Laura: So, I don’t know, I kind of went off of a tangent there with a lot of different things—but…
Rachel: How would it make sense? I mean the idea of, I think sacrifice has a negative connotation, but of knowing, you know, where are some areas actually that you could adjust a little bit so that you are doing that. But I love what you had to say, especially about food waste is a great example of this, right? Where we're actually spending more than we need to a lot of times. So sometimes bringing this intentionality of having these more positive purchases actually helps us save money. And I think that translates to other kinds of products too. Like if you think about, a backpack.
So one of our previous podcasts guests, Brad from Cause Gear, talked a little bit about how they really intentionally make their backpacks to last and to go on for a long time. So they might be a little bit more expensive, but you're making this beautiful investment that's going to last you forever. Like you mentioned, Patagonia does great with that. With their whole, you know, they don't want you to throw it away, they want you to send it back, get repairs. That's not necessarily getting you to buy more from them, but it is benefiting you so much in the long run.
Laura: Yeah. Yeah. And clothing is another great example, right? If you want organic and cotton, hopefully it's higher quality so it is lasting you longer. And that's where I think being aware of the whole lifespan of any purchasing decision that you're doing. You know, if it's more expensive upfront, tell yourself how many years you think it should last and then break it down and really see if it's making sense in a long-term perspective, that dollar value rather than just that upfront dollar cost.
Rachel: For sure. Yeah. I've been so thankful because that was one of the questions when I was just starting to ideate Simple Switch that people would ask me, you know. Like I had just come off of a year abroad. So a lot of us had been unemployed for a year and just working and doing service. So a lot of the people who I was interfacing with and talking to are saying, well, how are you expecting us to afford these things? You know, I'm really on a budget, really on a tight budget. Which I definitely understand as a bootstrapping entrepreneur.
I've been so pleasantly surprised with all the companies popping up who are really affordable. A lot of our partners, you know, have very similar prices. Our coffee company we work with, that's one of their core tenants is, you know, pricing their coffee the same way another company would, but they're able to give 100% of their profits to orphan care. So it's just interesting also, kind of breaking down that stereotype of all the products being crazy, more expensive, although there certainly are some.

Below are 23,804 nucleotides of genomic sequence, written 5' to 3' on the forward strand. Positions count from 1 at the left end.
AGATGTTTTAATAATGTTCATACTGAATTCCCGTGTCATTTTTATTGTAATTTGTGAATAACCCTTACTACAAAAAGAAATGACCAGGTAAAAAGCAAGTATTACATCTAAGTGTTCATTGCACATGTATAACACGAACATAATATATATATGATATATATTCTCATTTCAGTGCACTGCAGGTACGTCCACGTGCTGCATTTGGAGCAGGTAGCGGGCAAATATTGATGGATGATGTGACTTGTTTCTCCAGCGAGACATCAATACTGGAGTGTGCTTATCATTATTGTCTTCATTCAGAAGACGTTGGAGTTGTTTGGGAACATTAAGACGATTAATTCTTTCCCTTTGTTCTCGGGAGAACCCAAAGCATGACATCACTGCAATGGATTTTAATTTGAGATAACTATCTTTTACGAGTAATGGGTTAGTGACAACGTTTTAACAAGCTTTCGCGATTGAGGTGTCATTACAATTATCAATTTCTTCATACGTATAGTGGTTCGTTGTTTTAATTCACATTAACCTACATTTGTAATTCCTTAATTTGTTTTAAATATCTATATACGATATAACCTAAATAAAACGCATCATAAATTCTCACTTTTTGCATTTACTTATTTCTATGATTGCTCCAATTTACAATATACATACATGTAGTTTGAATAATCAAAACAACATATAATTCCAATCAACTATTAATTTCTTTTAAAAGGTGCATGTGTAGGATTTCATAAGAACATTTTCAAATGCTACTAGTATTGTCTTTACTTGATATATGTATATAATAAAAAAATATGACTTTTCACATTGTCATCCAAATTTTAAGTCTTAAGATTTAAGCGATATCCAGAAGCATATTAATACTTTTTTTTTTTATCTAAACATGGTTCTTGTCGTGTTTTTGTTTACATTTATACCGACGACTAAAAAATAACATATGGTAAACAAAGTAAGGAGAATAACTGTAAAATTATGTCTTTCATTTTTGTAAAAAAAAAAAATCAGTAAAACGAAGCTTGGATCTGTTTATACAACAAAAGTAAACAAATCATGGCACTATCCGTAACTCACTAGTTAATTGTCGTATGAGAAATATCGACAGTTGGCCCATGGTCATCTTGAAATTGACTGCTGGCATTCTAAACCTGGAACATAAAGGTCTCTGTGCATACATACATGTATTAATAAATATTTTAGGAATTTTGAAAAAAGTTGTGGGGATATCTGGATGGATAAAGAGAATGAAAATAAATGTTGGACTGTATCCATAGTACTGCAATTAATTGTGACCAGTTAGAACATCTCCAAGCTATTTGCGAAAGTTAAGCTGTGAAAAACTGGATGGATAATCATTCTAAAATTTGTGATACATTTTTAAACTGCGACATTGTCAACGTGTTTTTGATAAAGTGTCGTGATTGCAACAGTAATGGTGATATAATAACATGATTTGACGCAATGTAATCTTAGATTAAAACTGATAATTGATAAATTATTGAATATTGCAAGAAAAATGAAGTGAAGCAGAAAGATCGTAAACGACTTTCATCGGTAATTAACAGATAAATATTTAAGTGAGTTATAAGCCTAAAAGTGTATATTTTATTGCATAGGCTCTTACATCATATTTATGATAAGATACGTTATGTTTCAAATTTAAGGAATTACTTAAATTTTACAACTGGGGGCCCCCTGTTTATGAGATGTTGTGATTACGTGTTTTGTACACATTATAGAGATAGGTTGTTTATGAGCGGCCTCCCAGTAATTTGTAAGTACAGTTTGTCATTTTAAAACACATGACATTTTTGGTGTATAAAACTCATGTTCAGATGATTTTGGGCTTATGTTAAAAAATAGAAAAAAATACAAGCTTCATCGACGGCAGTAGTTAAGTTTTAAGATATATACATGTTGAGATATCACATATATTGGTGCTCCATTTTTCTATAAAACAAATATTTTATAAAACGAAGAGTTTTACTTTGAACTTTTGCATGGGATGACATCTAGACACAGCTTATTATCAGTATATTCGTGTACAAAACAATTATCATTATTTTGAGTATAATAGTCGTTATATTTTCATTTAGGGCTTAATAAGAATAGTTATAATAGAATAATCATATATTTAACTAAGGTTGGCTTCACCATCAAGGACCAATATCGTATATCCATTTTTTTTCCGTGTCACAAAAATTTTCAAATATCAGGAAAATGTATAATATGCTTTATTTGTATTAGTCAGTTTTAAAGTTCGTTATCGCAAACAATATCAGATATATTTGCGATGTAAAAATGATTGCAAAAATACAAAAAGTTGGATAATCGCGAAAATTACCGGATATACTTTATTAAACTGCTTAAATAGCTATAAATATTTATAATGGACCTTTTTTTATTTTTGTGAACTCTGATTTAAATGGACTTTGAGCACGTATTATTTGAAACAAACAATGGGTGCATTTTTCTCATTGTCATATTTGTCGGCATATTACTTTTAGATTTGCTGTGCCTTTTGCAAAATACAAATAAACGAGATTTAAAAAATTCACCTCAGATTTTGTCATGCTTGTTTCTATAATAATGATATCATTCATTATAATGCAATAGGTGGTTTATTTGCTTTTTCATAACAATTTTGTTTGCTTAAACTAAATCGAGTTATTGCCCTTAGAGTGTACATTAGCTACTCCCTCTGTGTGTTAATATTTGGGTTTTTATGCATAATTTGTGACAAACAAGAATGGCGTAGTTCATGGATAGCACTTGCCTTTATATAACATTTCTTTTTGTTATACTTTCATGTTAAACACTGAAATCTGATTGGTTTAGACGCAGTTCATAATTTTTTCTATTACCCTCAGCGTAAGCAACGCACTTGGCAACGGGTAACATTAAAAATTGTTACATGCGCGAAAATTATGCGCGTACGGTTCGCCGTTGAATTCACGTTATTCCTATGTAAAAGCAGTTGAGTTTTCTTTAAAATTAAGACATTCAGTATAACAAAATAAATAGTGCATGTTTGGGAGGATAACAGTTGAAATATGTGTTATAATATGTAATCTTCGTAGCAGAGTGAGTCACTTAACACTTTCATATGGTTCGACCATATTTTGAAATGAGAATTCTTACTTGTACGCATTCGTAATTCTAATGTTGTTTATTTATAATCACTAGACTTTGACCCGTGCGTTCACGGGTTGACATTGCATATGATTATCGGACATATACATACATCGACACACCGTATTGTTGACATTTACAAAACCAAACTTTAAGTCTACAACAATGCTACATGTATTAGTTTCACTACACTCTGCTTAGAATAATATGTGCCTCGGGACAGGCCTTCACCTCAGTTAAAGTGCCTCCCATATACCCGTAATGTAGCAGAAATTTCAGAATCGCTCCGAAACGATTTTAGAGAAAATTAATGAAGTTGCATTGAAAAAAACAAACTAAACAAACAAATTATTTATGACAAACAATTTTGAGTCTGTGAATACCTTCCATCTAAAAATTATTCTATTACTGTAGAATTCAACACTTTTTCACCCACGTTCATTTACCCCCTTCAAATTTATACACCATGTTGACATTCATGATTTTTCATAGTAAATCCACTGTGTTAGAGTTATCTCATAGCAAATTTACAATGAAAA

Rachel: Last time you and I met, we talked about something you called financial fitness, which I just loved the idea of that. I think sometimes we focus a lot on our physical fitness and other areas, mental, emotional, financial, we don't pay as much attention to. As someone who focuses on that all the time, night and day. How often do you talk about value versus price? Like we were just talking about and how does that fit in?
Laura: Yeah, yeah. I mean I'm not the one who's making the decision for my clients of what they actually should be buying. Right? But again, it going to helping them understand that short term and long term implications of their decisions. And so a lot of what I'll work through is, okay, you do want to buy organic food. Let's look at how much that's costing over the long run and okay, now you maybe have $50 less to your budget each month. You know, is that coming from somewhere else? Is that cutting into your savings? What does that mean then if you're saving $50 less for retirement every month in 20 years? And really giving you that power behind the decisions that you're making to know like, wow, this $5 can make a difference.
You’ll hear the latte effect a lot, I don't totally agree with that. Like you're not going to become a millionaire if you stopped drinking lattes. But there is something to say about emotional spending. And one good stat I heard recently is for every one negative experience we need three positive experiences to get us out of our funk. Yeah. And so I know for me personally, I get a lot of my positive things from food. And I do have friends who it's more in the shopping area, the whole treat yourself world. But like what does that mean? If you want a spa treatment, like maybe you go home and do a bath and you cut your own cucumber and you light a candle and like maybe you do go to Target and you get one of those face masks and for the cost of $10, you might feel just as good as $100 plus spa treatment.
And so I'll challenge clients, in you know, what are they working towards in the short term and long term? And that's where that fitness comes in, it’s that accountability. You know, even the best athletes still work with a coach to help them improve certain skills or to keep their fitness in certain ways. And your finances can't be any different, like that's a huge part of our world, whether we like it or not. You know, money can't buy you love, it can't buy you happiness, but it absolutely impacts our world in so many ways so we have to pay attention to it.